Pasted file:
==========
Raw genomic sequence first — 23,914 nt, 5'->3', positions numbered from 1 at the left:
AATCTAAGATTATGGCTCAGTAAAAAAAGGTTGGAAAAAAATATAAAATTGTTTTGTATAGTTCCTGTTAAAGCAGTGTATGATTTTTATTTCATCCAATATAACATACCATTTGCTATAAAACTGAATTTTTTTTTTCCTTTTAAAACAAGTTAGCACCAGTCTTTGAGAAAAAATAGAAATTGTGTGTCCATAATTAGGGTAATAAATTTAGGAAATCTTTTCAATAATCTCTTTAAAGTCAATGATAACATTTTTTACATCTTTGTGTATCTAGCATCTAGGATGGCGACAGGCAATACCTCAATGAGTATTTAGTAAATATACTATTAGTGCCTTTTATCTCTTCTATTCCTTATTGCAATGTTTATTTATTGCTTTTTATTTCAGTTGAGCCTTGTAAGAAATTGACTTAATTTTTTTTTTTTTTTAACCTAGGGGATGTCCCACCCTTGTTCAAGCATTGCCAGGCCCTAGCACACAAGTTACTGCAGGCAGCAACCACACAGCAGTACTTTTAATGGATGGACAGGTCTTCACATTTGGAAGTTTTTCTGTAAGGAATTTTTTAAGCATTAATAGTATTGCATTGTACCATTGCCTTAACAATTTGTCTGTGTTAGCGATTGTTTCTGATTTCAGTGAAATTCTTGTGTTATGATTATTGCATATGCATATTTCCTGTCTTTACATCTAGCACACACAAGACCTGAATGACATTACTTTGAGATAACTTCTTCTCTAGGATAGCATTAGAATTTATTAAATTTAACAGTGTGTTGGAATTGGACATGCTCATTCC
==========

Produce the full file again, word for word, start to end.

Raw genomic sequence first — 23,914 nt, 5'->3', positions numbered from 1 at the left:
AATCTAAGATTATGGCTCAGTAAAAAAAGGTTGGAAAAAAATATAAAATTGTTTTGTATAGTTCCTGTTAAAGCAGTGTATGATTTTTATTTCATCCAATATAACATACCATTTGCTATAAAACTGAATTTTTTTTTTCCTTTTAAAACAAGTTAGCACCAGTCTTTGAGAAAAAATAGAAATTGTGTGTCCATAATTAGGGTAATAAATTTAGGAAATCTTTTCAATAATCTCTTTAAAGTCAATGATAACATTTTTTACATCTTTGTGTATCTAGCATCTAGGATGGCGACAGGCAATACCTCAATGAGTATTTAGTAAATATACTATTAGTGCCTTTTATCTCTTCTATTCCTTATTGCAATGTTTATTTATTGCTTTTTATTTCAGTTGAGCCTTGTAAGAAATTGACTTAATTTTTTTTTTTTTTTAACCTAGGGGATGTCCCACCCTTGTTCAAGCATTGCCAGGCCCTAGCACACAAGTTACTGCAGGCAGCAACCACACAGCAGTACTTTTAATGGATGGACAGGTCTTCACATTTGGAAGTTTTTCTGTAAGGAATTTTTTAAGCATTAATAGTATTGCATTGTACCATTGCCTTAACAATTTGTCTGTGTTAGCGATTGTTTCTGATTTCAGTGAAATTCTTGTGTTATGATTATTGCATATGCATATTTCCTGTCTTTACATCTAGCACACACAAGACCTGAATGACATTACTTTGAGATAACTTCTTCTCTAGGATAGCATTAGAATTTATTAAATTTAACAGTGTGTTGGAATTGGACATGCTCATTCC